Sleep and Consciousness


Sleepand Consciousness

Sleepand Consciousness

Inthe first article, the author asserts that sleep is essential becauseit enables us to develop various levels of consciousness andawareness. The writer draws examples from a film where rats forced tostay awake started dying after the fifth day of sleeplessness. Fromthe movie, it is evident that sleep deprivation results in theimpairment of body activities. Research conducted by Hobson andFriston shows that the Rapid Eye Movement (REM) sleep activates thebrain enabling it to maintain certain functions that facilitateconsciousness when we wake up (2012).The amnesic state of the brainachieved through slumber enhances memory recall. Therefore, differentpsychological and motor control activities such as behavior rely onthe quality of sleep taken on the daily basis. I agree with theauthor that it is vital to get sufficient rest to maintain goodhealth and avoid mental distress.

Thesecond article draws from chapter four reading that answers mostquestions on the importance of slumber. I find the articleinteresting because the author gives an example of her busy scheduleas a working mother who is also a student. The tight schedule leavesher with little time to rest. As a result, she may find it difficultto stay alert and active during the day. Hobson and Friston (2012),assert that when we sleep dreams heighten our consciousness includingemotions such as anger, happiness and anxiety, movement, orientation,and awareness. I agree with the author that insufficient rest canresult in uncontrollable emotions, insomnia, and behavioral problems.The reader can deduce that the body is accustomed to a sleeping andwaking schedule, therefore when we move from our time zone, we upsetour psychological wellbeing. Sleep deprivation upsets the body’sability to control machinery, drive, and results in health issuessuch as reduced immunity, high blood pressure, and obesity.Therefore, the body needs sufficient rest for emotional,psychological, and emotional wellbeing.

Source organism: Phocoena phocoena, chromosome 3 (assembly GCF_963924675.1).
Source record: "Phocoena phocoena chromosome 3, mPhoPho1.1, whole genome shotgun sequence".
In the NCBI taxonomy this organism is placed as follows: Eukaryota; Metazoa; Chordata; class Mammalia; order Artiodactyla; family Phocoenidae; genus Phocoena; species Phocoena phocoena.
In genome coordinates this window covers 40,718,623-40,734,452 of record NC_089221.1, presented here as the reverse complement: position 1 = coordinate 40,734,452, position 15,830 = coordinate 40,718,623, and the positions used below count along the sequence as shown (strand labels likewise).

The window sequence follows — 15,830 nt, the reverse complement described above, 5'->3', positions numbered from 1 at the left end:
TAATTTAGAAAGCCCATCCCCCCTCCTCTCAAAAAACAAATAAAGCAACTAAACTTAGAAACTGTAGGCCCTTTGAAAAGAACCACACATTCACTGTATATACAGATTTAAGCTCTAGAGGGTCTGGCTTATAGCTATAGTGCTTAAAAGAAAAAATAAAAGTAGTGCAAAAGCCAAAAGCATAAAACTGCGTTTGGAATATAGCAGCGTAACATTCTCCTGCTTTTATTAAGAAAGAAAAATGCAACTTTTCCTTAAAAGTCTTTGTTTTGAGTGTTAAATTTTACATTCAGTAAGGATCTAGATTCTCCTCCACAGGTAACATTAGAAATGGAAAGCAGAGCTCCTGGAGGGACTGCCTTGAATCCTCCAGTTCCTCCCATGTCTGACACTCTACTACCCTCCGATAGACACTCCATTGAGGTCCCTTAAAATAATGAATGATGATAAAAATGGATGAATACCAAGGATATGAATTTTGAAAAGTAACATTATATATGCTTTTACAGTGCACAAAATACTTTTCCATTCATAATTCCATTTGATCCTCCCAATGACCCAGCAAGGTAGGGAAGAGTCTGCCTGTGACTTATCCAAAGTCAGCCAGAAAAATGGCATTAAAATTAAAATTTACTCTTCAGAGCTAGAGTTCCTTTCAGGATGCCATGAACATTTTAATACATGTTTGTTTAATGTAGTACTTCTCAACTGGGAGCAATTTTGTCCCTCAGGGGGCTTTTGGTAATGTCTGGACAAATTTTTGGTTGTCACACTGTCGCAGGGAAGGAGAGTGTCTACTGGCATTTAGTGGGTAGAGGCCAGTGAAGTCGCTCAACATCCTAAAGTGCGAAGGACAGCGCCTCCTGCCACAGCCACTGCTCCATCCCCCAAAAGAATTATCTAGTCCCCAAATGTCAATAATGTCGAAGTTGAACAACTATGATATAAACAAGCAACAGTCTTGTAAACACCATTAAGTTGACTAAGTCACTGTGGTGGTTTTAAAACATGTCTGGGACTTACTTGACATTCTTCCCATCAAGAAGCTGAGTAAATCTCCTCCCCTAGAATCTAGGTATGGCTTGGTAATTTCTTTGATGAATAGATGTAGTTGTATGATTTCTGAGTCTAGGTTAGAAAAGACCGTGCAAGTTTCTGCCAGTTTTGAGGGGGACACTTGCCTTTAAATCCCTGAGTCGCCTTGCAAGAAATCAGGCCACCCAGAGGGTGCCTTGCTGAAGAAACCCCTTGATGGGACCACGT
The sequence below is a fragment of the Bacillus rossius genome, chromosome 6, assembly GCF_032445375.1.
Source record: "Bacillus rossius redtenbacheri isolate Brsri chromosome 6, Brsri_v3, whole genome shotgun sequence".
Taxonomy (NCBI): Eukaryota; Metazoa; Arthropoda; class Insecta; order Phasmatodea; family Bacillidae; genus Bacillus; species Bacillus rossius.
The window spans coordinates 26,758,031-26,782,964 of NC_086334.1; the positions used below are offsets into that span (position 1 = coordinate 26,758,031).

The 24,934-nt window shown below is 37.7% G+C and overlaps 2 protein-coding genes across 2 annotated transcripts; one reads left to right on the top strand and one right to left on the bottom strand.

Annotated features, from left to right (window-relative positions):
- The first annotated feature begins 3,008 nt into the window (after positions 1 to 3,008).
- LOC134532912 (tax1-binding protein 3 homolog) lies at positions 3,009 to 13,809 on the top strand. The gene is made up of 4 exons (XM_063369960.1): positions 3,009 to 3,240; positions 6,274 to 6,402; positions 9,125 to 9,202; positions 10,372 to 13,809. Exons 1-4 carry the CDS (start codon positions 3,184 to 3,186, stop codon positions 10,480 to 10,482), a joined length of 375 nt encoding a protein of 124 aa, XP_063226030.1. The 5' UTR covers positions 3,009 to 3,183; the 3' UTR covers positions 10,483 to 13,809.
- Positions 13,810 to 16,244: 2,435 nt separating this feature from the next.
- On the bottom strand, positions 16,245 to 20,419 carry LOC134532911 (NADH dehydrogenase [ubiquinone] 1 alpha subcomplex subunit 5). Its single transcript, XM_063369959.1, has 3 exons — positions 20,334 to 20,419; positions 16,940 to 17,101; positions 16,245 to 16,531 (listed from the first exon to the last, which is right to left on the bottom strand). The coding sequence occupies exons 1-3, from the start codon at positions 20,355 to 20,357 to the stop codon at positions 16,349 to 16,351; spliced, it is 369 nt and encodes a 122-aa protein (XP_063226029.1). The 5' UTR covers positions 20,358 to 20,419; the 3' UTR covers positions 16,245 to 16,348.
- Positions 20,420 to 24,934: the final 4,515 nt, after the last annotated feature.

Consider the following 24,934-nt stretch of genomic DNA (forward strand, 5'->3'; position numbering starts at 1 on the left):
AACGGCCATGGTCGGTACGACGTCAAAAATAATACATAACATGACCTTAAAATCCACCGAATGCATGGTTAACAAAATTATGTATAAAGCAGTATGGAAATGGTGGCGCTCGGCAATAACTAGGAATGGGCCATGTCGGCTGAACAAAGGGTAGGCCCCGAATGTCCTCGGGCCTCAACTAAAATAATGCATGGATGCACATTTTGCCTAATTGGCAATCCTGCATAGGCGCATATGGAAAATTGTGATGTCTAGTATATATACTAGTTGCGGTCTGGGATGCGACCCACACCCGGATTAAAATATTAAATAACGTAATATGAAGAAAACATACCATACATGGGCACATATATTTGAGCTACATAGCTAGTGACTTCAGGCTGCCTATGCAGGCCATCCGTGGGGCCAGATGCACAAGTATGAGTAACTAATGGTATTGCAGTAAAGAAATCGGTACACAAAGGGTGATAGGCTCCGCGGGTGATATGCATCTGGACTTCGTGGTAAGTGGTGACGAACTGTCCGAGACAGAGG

Hobson,J.A., &ampFriston, K.J. (2012). Walking and dreaming consciousness:Neurobiological and functional consideration. Progressin Neurobiology,98, 82-98.